There was some respite for the UK economy last week, with headline and core inflation falling in June. The news around broader economic activity was slightly less cheery, even if retail sales held up. It seems the private sector’s recovery is losing steam. Enough to limit the Bank of England to a 25bps rise next week, rather than 50?
Surprise! UK inflation watchers were pleasantly surprised for a change with June’s headline and core numbers coming in lower than expected. Overall CPI fell from 8.7% y/y in May to 7.9% in June – the lowest rate since March 2022. 8 of the 12 main categories saw their annual rates of inflation ease with Transport recording price declines (-1.8% y/y). Core CPI (excl. energy, food, alcohol and tobacco) eased from its 31-yr high of 7.1% y/y to 6.9%. Similarly, services CPI – which is sensitive to wage pressures – slipped from 7.4% to 7.2%. Significantly though, core and services CPI are still at their second-highest rates in 31 years. The inflation figures may have blown the froth off markets’ interest rate expectations, but further rate hikes are still on the cards.
Steady. It’s almost a year since the BoE decided to start actively selling gilts, so called Quantitative Tightening (QT). From a 2021 peak of almost £900bn, the BoE is on track to have reduced its vast bond portfolio by 11.6% by end-September. Much to the relief of policymakers, sales so far appear to have had little impact; raising long-term yields by perhaps 10bps. Expect BoE to stick with the ‘slow and steady’ approach, leaving QT in the shadows while Bank Rate hogs the monetary policy limelight. But with growing confidence over its muted effects, Dave Ramsden, Deputy Governor, now sees a case for upping the pace of QT a bit.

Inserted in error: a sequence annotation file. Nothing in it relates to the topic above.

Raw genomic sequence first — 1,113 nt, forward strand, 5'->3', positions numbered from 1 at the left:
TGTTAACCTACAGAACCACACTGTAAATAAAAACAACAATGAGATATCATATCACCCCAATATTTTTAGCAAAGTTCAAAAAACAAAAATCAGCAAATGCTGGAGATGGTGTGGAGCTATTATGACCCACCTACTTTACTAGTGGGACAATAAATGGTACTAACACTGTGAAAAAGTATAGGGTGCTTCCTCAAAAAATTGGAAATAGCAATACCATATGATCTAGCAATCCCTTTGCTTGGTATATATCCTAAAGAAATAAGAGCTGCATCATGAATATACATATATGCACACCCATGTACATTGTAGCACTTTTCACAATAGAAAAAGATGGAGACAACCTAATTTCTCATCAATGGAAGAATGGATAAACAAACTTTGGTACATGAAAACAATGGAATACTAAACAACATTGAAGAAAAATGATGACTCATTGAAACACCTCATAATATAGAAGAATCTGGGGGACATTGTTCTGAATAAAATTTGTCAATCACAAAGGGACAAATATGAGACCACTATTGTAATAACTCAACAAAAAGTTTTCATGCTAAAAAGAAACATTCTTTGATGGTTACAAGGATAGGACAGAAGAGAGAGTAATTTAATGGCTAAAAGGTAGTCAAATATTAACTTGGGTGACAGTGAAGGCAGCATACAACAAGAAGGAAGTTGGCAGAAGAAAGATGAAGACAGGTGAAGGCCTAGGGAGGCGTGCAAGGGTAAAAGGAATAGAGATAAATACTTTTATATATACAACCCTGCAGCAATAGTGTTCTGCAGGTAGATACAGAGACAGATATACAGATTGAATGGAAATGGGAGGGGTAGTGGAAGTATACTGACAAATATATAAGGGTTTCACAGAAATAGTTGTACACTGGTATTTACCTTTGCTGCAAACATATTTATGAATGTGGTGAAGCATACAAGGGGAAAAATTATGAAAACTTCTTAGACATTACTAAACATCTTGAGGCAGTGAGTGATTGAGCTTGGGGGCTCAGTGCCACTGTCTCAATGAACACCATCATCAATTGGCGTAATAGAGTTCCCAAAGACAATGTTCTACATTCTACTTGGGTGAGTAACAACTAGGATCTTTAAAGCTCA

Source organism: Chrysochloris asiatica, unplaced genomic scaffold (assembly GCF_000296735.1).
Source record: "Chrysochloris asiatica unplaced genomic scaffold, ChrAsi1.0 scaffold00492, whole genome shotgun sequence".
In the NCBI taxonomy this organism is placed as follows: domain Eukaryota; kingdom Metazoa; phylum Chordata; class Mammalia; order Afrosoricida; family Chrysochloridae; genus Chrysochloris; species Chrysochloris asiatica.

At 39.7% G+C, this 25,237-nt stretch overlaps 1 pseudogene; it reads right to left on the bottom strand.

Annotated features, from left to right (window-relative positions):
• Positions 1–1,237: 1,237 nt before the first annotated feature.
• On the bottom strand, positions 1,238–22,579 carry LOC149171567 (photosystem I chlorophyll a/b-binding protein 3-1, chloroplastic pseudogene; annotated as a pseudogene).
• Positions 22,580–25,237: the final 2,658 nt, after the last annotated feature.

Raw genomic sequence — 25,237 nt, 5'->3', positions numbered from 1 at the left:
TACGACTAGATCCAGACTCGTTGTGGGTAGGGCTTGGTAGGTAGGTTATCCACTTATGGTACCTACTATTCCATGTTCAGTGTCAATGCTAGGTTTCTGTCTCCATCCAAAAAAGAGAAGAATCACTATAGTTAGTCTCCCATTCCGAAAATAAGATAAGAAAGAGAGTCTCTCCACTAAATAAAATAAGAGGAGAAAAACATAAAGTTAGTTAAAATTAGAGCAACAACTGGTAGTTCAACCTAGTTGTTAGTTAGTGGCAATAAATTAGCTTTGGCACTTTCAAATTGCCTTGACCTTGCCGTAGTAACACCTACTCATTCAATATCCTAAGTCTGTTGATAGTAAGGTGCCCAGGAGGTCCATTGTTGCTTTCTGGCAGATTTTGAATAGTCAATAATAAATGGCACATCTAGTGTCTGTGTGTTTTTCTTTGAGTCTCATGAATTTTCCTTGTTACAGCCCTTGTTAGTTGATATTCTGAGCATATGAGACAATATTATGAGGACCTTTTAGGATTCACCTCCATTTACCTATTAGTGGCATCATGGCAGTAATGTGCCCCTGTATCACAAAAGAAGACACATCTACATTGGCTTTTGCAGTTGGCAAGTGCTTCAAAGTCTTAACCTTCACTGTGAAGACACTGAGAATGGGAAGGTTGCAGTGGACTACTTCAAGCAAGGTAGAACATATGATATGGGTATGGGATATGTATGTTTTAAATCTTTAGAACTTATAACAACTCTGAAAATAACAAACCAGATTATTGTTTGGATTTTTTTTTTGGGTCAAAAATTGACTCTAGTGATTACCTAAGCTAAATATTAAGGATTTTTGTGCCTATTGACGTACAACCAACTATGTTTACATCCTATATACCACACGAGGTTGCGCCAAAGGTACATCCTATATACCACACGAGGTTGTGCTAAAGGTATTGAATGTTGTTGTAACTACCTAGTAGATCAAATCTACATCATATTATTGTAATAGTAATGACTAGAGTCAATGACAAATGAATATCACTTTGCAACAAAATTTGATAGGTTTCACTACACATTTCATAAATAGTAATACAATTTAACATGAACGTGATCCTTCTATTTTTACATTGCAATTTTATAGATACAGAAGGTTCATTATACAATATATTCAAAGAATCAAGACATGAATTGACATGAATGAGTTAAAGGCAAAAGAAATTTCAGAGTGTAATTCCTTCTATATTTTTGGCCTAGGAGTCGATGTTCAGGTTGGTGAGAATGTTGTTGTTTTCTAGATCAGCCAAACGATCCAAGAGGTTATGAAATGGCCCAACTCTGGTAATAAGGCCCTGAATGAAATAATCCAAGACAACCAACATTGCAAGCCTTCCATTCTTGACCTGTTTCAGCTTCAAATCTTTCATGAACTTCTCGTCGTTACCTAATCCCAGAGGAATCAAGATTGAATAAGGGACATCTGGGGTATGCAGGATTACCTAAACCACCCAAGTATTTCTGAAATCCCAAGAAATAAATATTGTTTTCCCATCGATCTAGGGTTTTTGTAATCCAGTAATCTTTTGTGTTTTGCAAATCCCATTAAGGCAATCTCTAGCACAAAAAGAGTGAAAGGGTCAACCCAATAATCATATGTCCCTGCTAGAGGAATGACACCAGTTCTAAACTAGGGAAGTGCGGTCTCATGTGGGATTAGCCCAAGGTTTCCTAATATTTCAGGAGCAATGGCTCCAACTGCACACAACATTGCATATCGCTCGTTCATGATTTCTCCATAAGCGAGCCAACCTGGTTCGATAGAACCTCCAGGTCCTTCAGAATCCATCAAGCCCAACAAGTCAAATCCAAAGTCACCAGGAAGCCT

One-off wonder. That’s one way to describe June’s retail sales volumes, which rose 0.7% m/m and 0.4% q/q in Q2. Unusually warm weather drove up non-food store sales. Food sales went up mainly due to base effects – May saw a dip in food sales as some preferred to dine out/take out during the King’s coronation. Does that mean retail sales will return to a downturn in H2? Not quite, as this month’s 17% drop in a typical household’s energy bill will boost real incomes by 0.8% alone, offsetting the likely 0.2pp hit from mortgage refinancing in Q3. But resilience of consumer confidence is collapsing – the Gfk confidence index dropped by 6 points to -30 in July.
Downward path. Lower consumer confidence was to be expected given consumers are clearly feeling the squeeze from ongoing inflation and the higher cost of borrowing. Consumer spending follows suit and continues to weaken, with CHAPS-based indicators showing an 8% decrease in card purchases on 13th of July from the previous week. Staples recorded the biggest drop week over week, suggesting that consumers continued efforts to spend less on essentials. On the energy front the good news continued; gas prices fall sharply and are down by 86% from the peak in Aug 2022. The International Energy Agency, however warned about a risk of prices rising again given the possibility of a cold winter, together with a full halt of Russian piped gas, and the increased competition from North-East Asia due to colder than usual weather.